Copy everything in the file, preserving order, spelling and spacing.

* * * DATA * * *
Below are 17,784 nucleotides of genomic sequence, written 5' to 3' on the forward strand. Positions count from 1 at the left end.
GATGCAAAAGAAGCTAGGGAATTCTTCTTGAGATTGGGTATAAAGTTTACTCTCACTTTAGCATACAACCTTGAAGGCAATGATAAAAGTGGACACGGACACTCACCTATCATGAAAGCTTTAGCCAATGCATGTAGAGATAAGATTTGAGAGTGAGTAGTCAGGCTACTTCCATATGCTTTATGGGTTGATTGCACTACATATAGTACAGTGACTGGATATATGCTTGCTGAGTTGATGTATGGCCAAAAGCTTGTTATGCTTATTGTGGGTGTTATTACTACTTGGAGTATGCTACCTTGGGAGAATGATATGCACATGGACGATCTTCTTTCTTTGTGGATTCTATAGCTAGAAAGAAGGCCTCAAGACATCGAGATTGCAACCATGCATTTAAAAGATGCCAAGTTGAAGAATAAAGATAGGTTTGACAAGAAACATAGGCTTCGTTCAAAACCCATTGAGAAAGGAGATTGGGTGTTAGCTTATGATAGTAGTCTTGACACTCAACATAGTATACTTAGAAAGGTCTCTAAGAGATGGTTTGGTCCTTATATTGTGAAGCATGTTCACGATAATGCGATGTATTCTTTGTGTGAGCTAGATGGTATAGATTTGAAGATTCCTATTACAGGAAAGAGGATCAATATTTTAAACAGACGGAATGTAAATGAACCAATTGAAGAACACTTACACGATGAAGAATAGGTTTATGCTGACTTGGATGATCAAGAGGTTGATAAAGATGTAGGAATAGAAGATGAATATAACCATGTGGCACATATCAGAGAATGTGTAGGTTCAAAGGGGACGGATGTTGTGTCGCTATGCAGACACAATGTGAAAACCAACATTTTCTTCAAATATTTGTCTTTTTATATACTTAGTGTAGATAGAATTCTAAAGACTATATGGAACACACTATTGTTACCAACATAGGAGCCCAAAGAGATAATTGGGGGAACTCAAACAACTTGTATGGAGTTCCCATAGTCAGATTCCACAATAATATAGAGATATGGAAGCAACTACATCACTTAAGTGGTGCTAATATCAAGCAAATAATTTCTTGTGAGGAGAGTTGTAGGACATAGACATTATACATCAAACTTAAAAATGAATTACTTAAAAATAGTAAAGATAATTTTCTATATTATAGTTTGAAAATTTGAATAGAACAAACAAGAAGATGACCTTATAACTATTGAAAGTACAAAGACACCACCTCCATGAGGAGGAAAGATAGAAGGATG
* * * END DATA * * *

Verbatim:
Below are 17,784 nucleotides of genomic sequence, written 5' to 3' on the forward strand. Positions count from 1 at the left end.
GATGCAAAAGAAGCTAGGGAATTCTTCTTGAGATTGGGTATAAAGTTTACTCTCACTTTAGCATACAACCTTGAAGGCAATGATAAAAGTGGACACGGACACTCACCTATCATGAAAGCTTTAGCCAATGCATGTAGAGATAAGATTTGAGAGTGAGTAGTCAGGCTACTTCCATATGCTTTATGGGTTGATTGCACTACATATAGTACAGTGACTGGATATATGCTTGCTGAGTTGATGTATGGCCAAAAGCTTGTTATGCTTATTGTGGGTGTTATTACTACTTGGAGTATGCTACCTTGGGAGAATGATATGCACATGGACGATCTTCTTTCTTTGTGGATTCTATAGCTAGAAAGAAGGCCTCAAGACATCGAGATTGCAACCATGCATTTAAAAGATGCCAAGTTGAAGAATAAAGATAGGTTTGACAAGAAACATAGGCTTCGTTCAAAACCCATTGAGAAAGGAGATTGGGTGTTAGCTTATGATAGTAGTCTTGACACTCAACATAGTATACTTAGAAAGGTCTCTAAGAGATGGTTTGGTCCTTATATTGTGAAGCATGTTCACGATAATGCGATGTATTCTTTGTGTGAGCTAGATGGTATAGATTTGAAGATTCCTATTACAGGAAAGAGGATCAATATTTTAAACAGACGGAATGTAAATGAACCAATTGAAGAACACTTACACGATGAAGAATAGGTTTATGCTGACTTGGATGATCAAGAGGTTGATAAAGATGTAGGAATAGAAGATGAATATAACCATGTGGCACATATCAGAGAATGTGTAGGTTCAAAGGGGACGGATGTTGTGTCGCTATGCAGACACAATGTGAAAACCAACATTTTCTTCAAATATTTGTCTTTTTATATACTTAGTGTAGATAGAATTCTAAAGACTATATGGAACACACTATTGTTACCAACATAGGAGCCCAAAGAGATAATTGGGGGAACTCAAACAACTTGTATGGAGTTCCCATAGTCAGATTCCACAATAATATAGAGATATGGAAGCAACTACATCACTTAAGTGGTGCTAATATCAAGCAAATAATTTCTTGTGAGGAGAGTTGTAGGACATAGACATTATACATCAAACTTAAAAATGAATTACTTAAAAATAGTAAAGATAATTTTCTATATTATAGTTTGAAAATTTGAATAGAACAAACAAGAAGATGACCTTATAACTATTGAAAGTACAAAGACACCACCTCCATGAGGAGGAAAGATAGAAGGATG